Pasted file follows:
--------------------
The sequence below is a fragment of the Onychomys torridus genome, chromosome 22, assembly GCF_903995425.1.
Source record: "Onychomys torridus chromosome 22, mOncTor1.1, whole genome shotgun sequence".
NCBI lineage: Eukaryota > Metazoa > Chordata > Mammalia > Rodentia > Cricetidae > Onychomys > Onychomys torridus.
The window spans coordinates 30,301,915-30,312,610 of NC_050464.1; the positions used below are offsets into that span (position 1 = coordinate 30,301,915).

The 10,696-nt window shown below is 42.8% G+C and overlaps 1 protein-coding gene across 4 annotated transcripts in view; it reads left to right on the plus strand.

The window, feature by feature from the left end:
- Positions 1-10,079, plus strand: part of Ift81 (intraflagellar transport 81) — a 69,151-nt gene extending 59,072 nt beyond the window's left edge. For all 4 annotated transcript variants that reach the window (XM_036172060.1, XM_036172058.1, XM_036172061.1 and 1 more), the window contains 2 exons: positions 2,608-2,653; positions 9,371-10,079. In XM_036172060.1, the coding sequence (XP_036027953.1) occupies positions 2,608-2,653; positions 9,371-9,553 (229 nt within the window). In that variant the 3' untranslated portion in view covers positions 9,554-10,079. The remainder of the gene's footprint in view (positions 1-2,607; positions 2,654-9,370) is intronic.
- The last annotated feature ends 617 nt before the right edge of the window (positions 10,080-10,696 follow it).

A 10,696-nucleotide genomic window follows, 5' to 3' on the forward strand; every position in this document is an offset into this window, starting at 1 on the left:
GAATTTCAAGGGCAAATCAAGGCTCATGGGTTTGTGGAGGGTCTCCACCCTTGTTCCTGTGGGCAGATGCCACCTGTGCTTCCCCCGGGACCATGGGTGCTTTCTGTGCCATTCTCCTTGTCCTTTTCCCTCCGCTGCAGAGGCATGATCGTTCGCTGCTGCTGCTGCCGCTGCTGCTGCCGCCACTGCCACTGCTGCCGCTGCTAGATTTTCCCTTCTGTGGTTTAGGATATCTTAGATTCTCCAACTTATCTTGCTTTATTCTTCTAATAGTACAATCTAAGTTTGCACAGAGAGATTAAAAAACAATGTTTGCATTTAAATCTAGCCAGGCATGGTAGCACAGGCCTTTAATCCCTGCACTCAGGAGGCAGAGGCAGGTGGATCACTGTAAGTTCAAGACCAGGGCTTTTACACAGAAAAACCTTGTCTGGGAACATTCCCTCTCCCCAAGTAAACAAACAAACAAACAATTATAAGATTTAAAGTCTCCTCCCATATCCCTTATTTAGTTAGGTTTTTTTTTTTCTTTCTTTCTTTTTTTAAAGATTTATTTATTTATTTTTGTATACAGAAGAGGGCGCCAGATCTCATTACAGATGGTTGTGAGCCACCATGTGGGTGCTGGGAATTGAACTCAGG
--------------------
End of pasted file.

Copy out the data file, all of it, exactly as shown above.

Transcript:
The sequence below is a fragment of the Onychomys torridus genome, chromosome 22, assembly GCF_903995425.1.
Source record: "Onychomys torridus chromosome 22, mOncTor1.1, whole genome shotgun sequence".
NCBI lineage: Eukaryota > Metazoa > Chordata > Mammalia > Rodentia > Cricetidae > Onychomys > Onychomys torridus.
The window spans coordinates 30,301,915-30,312,610 of NC_050464.1; the positions used below are offsets into that span (position 1 = coordinate 30,301,915).

The 10,696-nt window shown below is 42.8% G+C and overlaps 1 protein-coding gene across 4 annotated transcripts in view; it reads left to right on the plus strand.

The window, feature by feature from the left end:
- Positions 1-10,079, plus strand: part of Ift81 (intraflagellar transport 81) — a 69,151-nt gene extending 59,072 nt beyond the window's left edge. For all 4 annotated transcript variants that reach the window (XM_036172060.1, XM_036172058.1, XM_036172061.1 and 1 more), the window contains 2 exons: positions 2,608-2,653; positions 9,371-10,079. In XM_036172060.1, the coding sequence (XP_036027953.1) occupies positions 2,608-2,653; positions 9,371-9,553 (229 nt within the window). In that variant the 3' untranslated portion in view covers positions 9,554-10,079. The remainder of the gene's footprint in view (positions 1-2,607; positions 2,654-9,370) is intronic.
- The last annotated feature ends 617 nt before the right edge of the window (positions 10,080-10,696 follow it).

A 10,696-nucleotide genomic window follows, 5' to 3' on the forward strand; every position in this document is an offset into this window, starting at 1 on the left:
GAATTTCAAGGGCAAATCAAGGCTCATGGGTTTGTGGAGGGTCTCCACCCTTGTTCCTGTGGGCAGATGCCACCTGTGCTTCCCCCGGGACCATGGGTGCTTTCTGTGCCATTCTCCTTGTCCTTTTCCCTCCGCTGCAGAGGCATGATCGTTCGCTGCTGCTGCTGCCGCTGCTGCTGCCGCCACTGCCACTGCTGCCGCTGCTAGATTTTCCCTTCTGTGGTTTAGGATATCTTAGATTCTCCAACTTATCTTGCTTTATTCTTCTAATAGTACAATCTAAGTTTGCACAGAGAGATTAAAAAACAATGTTTGCATTTAAATCTAGCCAGGCATGGTAGCACAGGCCTTTAATCCCTGCACTCAGGAGGCAGAGGCAGGTGGATCACTGTAAGTTCAAGACCAGGGCTTTTACACAGAAAAACCTTGTCTGGGAACATTCCCTCTCCCCAAGTAAACAAACAAACAAACAATTATAAGATTTAAAGTCTCCTCCCATATCCCTTATTTAGTTAGGTTTTTTTTTTTCTTTCTTTCTTTTTTTAAAGATTTATTTATTTATTTTTGTATACAGAAGAGGGCGCCAGATCTCATTACAGATGGTTGTGAGCCACCATGTGGGTGCTGGGAATTGAACTCAGG